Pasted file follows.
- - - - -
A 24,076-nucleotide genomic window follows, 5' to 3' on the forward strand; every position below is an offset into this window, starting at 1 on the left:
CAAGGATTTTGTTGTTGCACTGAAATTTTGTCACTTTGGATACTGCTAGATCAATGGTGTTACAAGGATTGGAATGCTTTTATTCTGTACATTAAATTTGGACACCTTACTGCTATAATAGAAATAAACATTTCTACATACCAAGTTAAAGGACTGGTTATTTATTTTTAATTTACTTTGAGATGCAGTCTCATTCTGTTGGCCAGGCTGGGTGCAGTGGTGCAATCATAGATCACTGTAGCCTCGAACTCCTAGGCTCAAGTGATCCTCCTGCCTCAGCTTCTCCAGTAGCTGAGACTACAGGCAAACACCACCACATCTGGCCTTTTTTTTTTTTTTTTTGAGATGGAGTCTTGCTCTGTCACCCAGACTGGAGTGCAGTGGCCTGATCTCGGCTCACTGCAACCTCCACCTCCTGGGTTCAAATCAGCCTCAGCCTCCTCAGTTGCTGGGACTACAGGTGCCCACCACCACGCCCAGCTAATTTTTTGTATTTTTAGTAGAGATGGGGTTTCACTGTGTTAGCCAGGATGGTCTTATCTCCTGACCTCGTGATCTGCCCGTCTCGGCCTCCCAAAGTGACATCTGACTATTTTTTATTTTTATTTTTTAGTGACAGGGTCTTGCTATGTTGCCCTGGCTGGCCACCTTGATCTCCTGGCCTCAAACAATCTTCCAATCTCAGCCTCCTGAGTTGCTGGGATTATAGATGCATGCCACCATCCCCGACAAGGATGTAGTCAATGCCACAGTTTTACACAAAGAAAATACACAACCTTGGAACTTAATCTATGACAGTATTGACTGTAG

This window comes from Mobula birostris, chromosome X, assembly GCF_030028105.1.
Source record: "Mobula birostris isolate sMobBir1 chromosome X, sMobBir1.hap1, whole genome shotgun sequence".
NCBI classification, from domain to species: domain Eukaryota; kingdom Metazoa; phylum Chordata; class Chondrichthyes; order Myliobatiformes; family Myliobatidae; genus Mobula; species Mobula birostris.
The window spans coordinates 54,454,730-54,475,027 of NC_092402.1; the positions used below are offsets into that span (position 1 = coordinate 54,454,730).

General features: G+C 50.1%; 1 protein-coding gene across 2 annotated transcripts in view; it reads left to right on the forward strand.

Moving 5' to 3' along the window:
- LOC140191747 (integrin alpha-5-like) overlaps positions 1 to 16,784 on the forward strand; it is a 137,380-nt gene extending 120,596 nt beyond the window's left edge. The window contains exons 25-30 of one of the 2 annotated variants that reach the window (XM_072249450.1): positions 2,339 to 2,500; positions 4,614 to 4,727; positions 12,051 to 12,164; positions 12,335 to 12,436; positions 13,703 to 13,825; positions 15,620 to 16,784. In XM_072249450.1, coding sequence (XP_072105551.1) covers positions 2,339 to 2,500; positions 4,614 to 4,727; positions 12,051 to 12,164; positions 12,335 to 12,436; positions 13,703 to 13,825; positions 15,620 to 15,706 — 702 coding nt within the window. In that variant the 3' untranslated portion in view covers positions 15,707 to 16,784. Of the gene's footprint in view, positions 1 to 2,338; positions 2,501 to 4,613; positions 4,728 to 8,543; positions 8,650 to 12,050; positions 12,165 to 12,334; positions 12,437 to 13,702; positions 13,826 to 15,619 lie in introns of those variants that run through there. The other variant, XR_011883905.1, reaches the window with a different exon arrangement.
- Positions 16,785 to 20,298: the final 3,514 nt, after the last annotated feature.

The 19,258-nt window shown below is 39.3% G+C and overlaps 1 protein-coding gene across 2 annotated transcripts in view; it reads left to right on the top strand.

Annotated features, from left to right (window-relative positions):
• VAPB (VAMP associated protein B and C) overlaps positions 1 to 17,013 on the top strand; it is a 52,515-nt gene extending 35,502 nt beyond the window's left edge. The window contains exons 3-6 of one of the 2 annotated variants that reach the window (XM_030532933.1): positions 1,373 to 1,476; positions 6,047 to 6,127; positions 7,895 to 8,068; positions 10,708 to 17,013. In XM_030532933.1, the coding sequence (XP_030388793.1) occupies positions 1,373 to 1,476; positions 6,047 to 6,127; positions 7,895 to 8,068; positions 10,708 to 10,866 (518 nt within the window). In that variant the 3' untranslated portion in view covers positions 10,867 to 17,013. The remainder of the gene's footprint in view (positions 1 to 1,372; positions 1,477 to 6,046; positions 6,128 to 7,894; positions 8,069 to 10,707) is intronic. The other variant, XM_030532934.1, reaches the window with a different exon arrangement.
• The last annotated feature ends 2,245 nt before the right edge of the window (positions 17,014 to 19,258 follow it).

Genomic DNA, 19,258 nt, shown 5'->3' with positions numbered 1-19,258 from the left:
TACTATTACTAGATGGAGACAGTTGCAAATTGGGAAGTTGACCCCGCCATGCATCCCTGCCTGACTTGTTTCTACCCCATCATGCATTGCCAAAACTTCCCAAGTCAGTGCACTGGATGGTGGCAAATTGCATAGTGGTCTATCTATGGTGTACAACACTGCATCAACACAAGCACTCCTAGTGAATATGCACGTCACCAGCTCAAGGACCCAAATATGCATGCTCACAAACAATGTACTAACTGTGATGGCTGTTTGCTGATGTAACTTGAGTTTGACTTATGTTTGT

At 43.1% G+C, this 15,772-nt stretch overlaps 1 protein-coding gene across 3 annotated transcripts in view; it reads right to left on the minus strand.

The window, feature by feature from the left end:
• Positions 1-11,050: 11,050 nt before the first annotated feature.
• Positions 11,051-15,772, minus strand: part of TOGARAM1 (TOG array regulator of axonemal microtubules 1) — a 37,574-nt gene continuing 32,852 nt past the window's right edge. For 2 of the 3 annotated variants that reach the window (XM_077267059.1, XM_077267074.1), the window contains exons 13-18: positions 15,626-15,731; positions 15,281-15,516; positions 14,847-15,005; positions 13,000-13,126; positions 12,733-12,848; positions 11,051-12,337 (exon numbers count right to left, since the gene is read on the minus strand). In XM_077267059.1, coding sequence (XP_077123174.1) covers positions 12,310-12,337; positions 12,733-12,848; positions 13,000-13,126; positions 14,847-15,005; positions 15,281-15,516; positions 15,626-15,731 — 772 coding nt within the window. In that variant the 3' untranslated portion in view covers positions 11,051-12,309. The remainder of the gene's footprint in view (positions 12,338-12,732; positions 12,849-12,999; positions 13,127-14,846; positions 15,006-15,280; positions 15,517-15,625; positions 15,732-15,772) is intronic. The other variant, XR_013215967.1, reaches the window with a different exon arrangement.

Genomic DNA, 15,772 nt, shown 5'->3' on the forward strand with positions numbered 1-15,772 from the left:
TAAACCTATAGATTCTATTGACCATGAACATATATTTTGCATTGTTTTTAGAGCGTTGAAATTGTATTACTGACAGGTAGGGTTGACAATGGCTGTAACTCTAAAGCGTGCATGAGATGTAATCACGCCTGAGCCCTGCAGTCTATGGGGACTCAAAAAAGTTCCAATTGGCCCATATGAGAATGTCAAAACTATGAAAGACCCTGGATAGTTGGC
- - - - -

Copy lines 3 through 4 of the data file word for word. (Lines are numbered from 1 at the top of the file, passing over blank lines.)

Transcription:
This window comes from Mobula birostris, chromosome X, assembly GCF_030028105.1.
Source record: "Mobula birostris isolate sMobBir1 chromosome X, sMobBir1.hap1, whole genome shotgun sequence".